Halter Bred Horses - The Horse Forum
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post #1 of 14 Old 07-17-2012, 10:34 PM Thread Starter
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Halter Bred Horses

I grew up being taught to stay away from halter bred horses because they're legs couldn't stand to be used as riding horses, but someone the other day mentioned that the only thing wrong with riding a halter bred horse is the upright pasterns and the occasional downhill-ness....opinions? I am only asking becaus eI am interested in a local paint horse sired by RH Imprint.
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post #2 of 14 Old 07-17-2012, 10:51 PM
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Generally horses whom are fitted for halter cannot move naturally due to all the muscle. It literally restricts movement and makes it hard for the horse to get around much less be ridden. Also having so much muscle on such thin bone from the day theyre born can cause a horse to break down physically very early on in their careers from the sheer weight theyre put under.
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post #3 of 14 Old 07-17-2012, 11:05 PM
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My boy is performance bred (halters and rides) and has stunning movement, he floats along the ground beautifully.

Depends on the horse!
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post #4 of 14 Old 07-17-2012, 11:30 PM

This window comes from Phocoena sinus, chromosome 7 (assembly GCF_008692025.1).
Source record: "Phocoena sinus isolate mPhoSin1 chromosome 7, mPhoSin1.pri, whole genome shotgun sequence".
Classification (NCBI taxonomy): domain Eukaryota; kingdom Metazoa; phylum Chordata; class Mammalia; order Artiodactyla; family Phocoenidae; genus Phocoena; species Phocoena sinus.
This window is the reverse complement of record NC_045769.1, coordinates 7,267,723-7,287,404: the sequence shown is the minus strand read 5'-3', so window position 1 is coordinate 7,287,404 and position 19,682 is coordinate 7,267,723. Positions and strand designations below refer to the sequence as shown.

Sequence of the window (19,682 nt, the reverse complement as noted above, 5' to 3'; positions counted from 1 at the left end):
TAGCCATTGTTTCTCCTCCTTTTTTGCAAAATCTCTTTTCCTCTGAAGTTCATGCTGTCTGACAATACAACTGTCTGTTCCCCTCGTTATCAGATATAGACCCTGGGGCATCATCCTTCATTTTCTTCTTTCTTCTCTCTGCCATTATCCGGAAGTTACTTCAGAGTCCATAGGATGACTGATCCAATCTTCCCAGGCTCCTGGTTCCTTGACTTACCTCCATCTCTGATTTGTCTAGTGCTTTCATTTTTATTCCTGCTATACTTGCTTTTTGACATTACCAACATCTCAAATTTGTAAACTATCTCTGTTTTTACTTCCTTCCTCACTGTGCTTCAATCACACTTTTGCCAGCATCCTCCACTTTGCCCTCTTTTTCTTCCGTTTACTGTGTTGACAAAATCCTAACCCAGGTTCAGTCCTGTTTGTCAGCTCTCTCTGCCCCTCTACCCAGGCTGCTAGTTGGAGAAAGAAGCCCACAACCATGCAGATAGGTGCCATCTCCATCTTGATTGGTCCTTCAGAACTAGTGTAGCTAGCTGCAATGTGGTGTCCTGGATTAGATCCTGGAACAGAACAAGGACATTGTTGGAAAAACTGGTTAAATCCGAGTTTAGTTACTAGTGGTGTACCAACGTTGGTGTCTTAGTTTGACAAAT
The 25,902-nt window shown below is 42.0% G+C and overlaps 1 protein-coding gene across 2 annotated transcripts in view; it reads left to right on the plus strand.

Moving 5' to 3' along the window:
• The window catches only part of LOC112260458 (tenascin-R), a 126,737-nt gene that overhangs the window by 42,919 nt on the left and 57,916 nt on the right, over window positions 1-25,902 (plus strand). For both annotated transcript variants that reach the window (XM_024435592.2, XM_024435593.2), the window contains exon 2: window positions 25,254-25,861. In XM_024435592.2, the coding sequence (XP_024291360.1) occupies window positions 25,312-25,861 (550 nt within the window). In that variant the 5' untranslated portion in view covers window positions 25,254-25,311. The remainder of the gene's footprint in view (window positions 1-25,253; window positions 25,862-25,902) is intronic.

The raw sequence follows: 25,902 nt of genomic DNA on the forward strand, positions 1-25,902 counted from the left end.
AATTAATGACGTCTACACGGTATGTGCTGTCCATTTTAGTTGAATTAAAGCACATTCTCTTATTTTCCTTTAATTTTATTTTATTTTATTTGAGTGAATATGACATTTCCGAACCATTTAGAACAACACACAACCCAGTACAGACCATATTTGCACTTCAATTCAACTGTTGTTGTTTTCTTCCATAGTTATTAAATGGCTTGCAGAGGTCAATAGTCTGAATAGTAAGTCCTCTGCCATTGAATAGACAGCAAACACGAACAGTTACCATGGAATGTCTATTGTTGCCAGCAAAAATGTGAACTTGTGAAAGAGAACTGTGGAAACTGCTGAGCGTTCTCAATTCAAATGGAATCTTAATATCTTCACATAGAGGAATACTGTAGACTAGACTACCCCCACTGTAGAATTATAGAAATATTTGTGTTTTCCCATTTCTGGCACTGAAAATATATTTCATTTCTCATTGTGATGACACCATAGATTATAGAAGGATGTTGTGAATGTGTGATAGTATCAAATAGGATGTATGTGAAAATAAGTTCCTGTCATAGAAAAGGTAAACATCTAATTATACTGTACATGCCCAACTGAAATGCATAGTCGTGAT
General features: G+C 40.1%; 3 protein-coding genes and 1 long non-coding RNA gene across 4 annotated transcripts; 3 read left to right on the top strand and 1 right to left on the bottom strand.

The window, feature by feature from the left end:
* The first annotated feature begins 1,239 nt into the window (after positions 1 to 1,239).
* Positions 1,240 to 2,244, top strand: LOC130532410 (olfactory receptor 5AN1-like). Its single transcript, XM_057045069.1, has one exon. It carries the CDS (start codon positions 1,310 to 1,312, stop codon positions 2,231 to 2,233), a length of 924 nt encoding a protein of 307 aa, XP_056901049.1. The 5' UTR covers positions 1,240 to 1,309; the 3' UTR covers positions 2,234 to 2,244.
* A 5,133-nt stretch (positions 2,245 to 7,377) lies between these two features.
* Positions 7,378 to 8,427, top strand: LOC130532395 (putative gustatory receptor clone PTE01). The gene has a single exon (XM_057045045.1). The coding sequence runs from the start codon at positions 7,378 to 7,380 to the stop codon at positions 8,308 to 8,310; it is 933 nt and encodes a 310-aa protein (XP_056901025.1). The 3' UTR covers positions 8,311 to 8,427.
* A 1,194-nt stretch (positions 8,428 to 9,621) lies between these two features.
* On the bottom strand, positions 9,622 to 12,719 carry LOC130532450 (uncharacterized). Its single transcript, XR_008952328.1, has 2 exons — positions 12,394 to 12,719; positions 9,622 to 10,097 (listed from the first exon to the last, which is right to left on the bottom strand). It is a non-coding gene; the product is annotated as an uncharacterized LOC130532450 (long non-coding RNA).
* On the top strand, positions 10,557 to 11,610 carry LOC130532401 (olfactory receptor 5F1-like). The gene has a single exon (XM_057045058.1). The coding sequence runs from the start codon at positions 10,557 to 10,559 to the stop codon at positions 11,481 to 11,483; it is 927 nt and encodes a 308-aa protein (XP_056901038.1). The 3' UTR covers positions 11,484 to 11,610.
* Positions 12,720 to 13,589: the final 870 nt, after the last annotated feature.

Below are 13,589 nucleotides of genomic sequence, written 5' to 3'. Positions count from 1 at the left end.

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I think you have to look at each horse individually.Many halter horses are fed up & legs are shot from the overfeeding & bulk,plus some farrier practices are questionable.If they weren't put through this in their young years & managed well I know MANY halter horses that are used for riding.Some halter lines are not going to be much for riders agreed but others you will see doing many other things than just halter {RH Mr Imprint,Barlink Macho Man...there are many just look at the leading sires list & see how many of them are on BOTH leading halter & performance lists.I own a 2X superior APHA halter mare,She is our go to horse for general riding. Most not going to be fancy movers that would excel in the WP/HUS type disciplines but for general trail,roping,ranch work is where you will see more. Don't go by all by stereotypes,My mare is 13 yrs old has lots of bone good size feet & has never been lame a day in her life
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post #5 of 14 Old 07-17-2012, 11:46 PM
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It does depend on the horse. The ranch I used to work for has a stallion who is a major halter champion,many times over,but he's also a champion rope horse.
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post #6 of 14 Old 07-18-2012, 11:07 AM
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RH Mr Imprint has sired multiple horses that have shown under saddle.